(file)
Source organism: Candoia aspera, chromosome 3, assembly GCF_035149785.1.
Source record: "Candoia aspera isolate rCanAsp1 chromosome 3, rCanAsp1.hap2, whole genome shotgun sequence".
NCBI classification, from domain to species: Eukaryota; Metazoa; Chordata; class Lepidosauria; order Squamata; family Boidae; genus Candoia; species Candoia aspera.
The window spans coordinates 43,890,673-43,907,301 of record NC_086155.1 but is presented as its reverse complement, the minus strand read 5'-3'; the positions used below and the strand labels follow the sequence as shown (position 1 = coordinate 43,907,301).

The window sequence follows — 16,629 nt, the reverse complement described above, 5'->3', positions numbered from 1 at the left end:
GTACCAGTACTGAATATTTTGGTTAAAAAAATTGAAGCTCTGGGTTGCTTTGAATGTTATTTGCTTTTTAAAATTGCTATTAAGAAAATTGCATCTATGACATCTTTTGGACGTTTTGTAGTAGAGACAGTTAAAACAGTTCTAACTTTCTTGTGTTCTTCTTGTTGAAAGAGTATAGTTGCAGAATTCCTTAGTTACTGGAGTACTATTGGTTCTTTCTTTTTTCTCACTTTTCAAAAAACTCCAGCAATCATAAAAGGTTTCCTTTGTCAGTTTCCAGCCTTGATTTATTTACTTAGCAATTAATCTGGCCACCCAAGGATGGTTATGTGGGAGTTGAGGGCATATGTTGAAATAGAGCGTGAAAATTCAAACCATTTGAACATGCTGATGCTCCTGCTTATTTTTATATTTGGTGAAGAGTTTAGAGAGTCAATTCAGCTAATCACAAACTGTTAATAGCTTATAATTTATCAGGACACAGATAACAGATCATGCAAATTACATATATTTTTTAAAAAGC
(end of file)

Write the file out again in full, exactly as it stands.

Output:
Source organism: Candoia aspera, chromosome 3, assembly GCF_035149785.1.
Source record: "Candoia aspera isolate rCanAsp1 chromosome 3, rCanAsp1.hap2, whole genome shotgun sequence".
NCBI classification, from domain to species: Eukaryota; Metazoa; Chordata; class Lepidosauria; order Squamata; family Boidae; genus Candoia; species Candoia aspera.
The window spans coordinates 43,890,673-43,907,301 of record NC_086155.1 but is presented as its reverse complement, the minus strand read 5'-3'; the positions used below and the strand labels follow the sequence as shown (position 1 = coordinate 43,907,301).

The window sequence follows — 16,629 nt, the reverse complement described above, 5'->3', positions numbered from 1 at the left end:
GTACCAGTACTGAATATTTTGGTTAAAAAAATTGAAGCTCTGGGTTGCTTTGAATGTTATTTGCTTTTTAAAATTGCTATTAAGAAAATTGCATCTATGACATCTTTTGGACGTTTTGTAGTAGAGACAGTTAAAACAGTTCTAACTTTCTTGTGTTCTTCTTGTTGAAAGAGTATAGTTGCAGAATTCCTTAGTTACTGGAGTACTATTGGTTCTTTCTTTTTTCTCACTTTTCAAAAAACTCCAGCAATCATAAAAGGTTTCCTTTGTCAGTTTCCAGCCTTGATTTATTTACTTAGCAATTAATCTGGCCACCCAAGGATGGTTATGTGGGAGTTGAGGGCATATGTTGAAATAGAGCGTGAAAATTCAAACCATTTGAACATGCTGATGCTCCTGCTTATTTTTATATTTGGTGAAGAGTTTAGAGAGTCAATTCAGCTAATCACAAACTGTTAATAGCTTATAATTTATCAGGACACAGATAACAGATCATGCAAATTACATATATTTTTTAAAAAGC